At this point, I feel it is reasonably evident that Alabama QB Mac Jones is the most controversial player of the 2021 NFL Draft and upcoming dynasty rookie drafts. Jones is the poster child of deciding how much draft capital means to the fantasy football community and how it affects someone’s value in upcoming dynasty drafts.
Mac Jones’ dynasty value for 2021
When it comes to how a player is valued, it boils down to the person most of the time. You and I could have totally different values on a player in dynasty, given the format’s long-term nature. There is also what you value in a player. Is it the arm strength? Mobility? The pocket presence or that swagger?
While he does not have the best arm of the class or will ever be a rushing threat, Jones thrives with accuracy and quick processing. His skill set is in direct contrast which what the modern game is transitioning to and what is coveted in prospects — particularly those who carry relatively high draft capital and value in Superflex leagues. I feel that is one of the reasons people are so divided on Jones.
Jones is locked in as the QB5 of this class because he does not have the ceiling of his contemporaries. He will be successful at the next level, however. That I am certain of. But unlike other QBs such as Trevor Lawrence, Justin Fields, Trey Lance, or Zach Wilson, you won’t be upset if you miss out on rostering him in dynasty.
Mac Jones selected by the New England Patriots
It’s fitting, isn’t it. The Patriots were able to stand pat and still saw a QB slide to them in the draft. Jones was never a top-three pick. Now, don’t get me wrong, I would have loved to see him operating Kyle Shanahan’s offense with his accuracy. However, if I were to choose an “Option B,” New England would be it.
Jones fits the Bill Belichick offense and has all the traits he looks for in a QB. After all, he ran it with a QB of similar characteristics for 21 seasons. The departure from this philosophy could be one of the reasons the Patriots struggled under Cam Newton last season who is a big-arm, mobile QB that can struggle with accuracy. Without question, the offseason, or lack thereof, played a role, but Newton was uncharacteristically bad.
In 15 games, he threw for just 2,657 yards and 8 touchdowns. He threw 3 scores to various players before finally connecting with a receiver on a touchdown in Week 11. Quite the contrary from Tom Brady, who averaged 4,375 yards and 31 touchdowns from 2009 to 2019.
The lack of talent on the offense was a critical issue for the Patriots. They addressed this in the offseason through the additions of Nelson Agholor, Kendrick Bourne, and most importantly, Jonnu Smith and Hunter Henry. Last season, 68.1% of Newton’s passes traveled 10 or fewer yards in the air. It only makes sense to grab the top two TEs in free agency and fill that area of the field with options.
With Newton back on a one-year contract, Jones will sit for at minimum half the season or until 2022. With that being said, it all depends on how Newton plays. The concern will be the time needed to change the offense from Newton back to their “traditional” scheme. This could likely be a two-week process and one I would see happening around the bye week if it is late enough in the season. I believe Jones can work well in this offense; he just needs time to get accustomed to the “Patriot Way.”
Where should you draft Jones in dynasty rookie drafts?
Here is the fun part of this. On April 29, we found out how much the NFL and, more specifically, the San Francisco 49ers valued Jones. And surprise, surprise, it was all a ruse. Lance was their target from the beginning, and Kyle Shanahan went to great lengths to spread disinformation. They were even going so far as to tell different narratives inside their own building. The NFL chose upside rather than the safe option, and that is the case for dynasty managers as well who choose Jones.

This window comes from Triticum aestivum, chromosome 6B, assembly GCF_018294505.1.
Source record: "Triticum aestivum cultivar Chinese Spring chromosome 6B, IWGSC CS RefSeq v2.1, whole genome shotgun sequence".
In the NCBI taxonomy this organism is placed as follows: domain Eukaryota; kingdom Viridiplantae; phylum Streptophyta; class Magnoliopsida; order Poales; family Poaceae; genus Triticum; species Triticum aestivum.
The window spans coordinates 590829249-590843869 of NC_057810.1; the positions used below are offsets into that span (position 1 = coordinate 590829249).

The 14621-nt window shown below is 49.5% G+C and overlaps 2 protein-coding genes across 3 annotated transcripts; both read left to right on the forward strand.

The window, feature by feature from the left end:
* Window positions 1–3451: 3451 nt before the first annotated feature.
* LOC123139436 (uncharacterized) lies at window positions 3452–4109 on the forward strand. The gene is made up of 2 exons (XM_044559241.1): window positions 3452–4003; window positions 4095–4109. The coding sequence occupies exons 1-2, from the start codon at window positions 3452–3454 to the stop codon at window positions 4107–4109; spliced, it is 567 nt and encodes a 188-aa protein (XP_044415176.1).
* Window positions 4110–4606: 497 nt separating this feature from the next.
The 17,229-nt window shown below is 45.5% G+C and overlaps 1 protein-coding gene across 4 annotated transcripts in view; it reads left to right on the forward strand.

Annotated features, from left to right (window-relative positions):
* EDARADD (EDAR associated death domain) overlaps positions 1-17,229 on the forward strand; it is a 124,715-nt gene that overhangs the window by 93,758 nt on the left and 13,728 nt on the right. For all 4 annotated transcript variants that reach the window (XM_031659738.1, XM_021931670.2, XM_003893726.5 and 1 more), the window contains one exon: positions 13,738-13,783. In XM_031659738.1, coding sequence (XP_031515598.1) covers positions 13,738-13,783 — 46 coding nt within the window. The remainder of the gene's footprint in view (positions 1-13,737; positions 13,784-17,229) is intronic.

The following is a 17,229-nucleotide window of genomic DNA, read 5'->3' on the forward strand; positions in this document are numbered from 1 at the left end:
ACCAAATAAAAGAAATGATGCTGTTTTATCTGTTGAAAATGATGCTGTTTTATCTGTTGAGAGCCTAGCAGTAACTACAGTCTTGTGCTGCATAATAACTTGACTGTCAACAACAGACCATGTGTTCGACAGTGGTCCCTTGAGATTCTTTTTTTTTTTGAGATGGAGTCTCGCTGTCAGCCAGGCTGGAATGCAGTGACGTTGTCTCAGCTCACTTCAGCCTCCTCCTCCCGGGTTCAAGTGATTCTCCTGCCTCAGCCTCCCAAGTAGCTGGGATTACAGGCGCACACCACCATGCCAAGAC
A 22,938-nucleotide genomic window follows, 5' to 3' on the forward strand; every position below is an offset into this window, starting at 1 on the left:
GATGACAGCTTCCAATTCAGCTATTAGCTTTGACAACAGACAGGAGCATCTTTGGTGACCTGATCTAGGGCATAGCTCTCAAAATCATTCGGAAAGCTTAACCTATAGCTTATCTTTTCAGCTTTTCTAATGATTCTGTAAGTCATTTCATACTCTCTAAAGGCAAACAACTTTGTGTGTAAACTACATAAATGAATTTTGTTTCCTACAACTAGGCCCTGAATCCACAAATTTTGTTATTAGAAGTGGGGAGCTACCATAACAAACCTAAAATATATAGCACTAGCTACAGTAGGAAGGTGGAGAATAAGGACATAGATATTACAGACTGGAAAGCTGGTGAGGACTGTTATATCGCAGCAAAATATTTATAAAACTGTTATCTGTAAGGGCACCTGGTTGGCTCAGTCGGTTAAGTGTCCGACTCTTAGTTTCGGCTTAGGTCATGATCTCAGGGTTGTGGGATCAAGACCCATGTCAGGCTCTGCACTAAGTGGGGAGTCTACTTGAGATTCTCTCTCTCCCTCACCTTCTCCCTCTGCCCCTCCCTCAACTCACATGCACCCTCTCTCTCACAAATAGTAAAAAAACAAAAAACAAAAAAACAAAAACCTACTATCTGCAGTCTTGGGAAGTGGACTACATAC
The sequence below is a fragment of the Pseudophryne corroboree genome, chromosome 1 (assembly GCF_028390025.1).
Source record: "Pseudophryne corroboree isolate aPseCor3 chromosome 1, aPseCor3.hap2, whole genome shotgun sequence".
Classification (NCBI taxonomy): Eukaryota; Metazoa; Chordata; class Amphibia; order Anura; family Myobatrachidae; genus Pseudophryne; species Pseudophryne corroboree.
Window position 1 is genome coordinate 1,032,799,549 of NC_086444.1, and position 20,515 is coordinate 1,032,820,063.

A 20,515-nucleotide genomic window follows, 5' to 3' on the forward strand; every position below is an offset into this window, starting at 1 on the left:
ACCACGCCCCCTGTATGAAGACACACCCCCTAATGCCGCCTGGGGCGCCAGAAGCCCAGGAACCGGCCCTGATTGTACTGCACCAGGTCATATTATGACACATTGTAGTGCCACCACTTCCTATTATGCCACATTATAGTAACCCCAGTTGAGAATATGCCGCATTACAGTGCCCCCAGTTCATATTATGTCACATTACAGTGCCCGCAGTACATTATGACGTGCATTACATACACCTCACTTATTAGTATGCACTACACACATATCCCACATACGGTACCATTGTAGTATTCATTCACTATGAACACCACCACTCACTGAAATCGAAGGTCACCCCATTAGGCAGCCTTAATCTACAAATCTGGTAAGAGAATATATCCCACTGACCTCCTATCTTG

As a full-time starter in 2020, Jones completed 77.4% of his passed for 4,500 yards and 41 touchdowns to just 4 interceptions. Jones’ accuracy is arguably his greatest trait. On the short-to-intermediate route, he will carve up a defense, and there have been tons of QBs who have thrived with this style of play.
There are no surprises with Jones. You know what you are getting from the jump, and there is particular security in that feeling. But is it enough to make you reach for him in dynasty drafts?
The format makes all the difference for Jones’ draft position for fantasy
If you are in a 1QB league, Jones is a mid-third-round rookie for me. In my post-draft rookie rankings, Jones has remained my QB5 and is my No. 30 overall rookie. In 1QB formats, I feel there is a general feeling where QBs don’t matter. They are pushed further than they should come draft day. However, those of you who have suffered through teams with no QBs know how awful it is.
Say we’re talking redraft, I get you, and I am with you, but there are only 32 starting quarterbacks. If you don’t have three on your roster, it could end up costing you. When you have the chance to snag a QB with top-10 draft capital in the third round, do it — even if you aren’t entirely sold on him. Consider Jones a low-risk investment.
In Superflex, the risk is more apparent. Rather than being surrounded by Chuba Hubbard and Rhamondre Stevenson Jones is now in the same range as Jaylen Waddle and Javonte Williams. This speaks not only to the positional value of a QB but also to the risk. A swing and a miss is costly here, but Jones is worth the late-first-to-very-early-second-round selection in dynasty.
It is also slightly team-specific. If you need a QB, then roll with Jones. On the other hand, if your team is WR-needy, this is arguably one of the best spots in the draft. Nevertheless, while he does not have the arm or legs, Jones deserves far more respect than he has been receiving.
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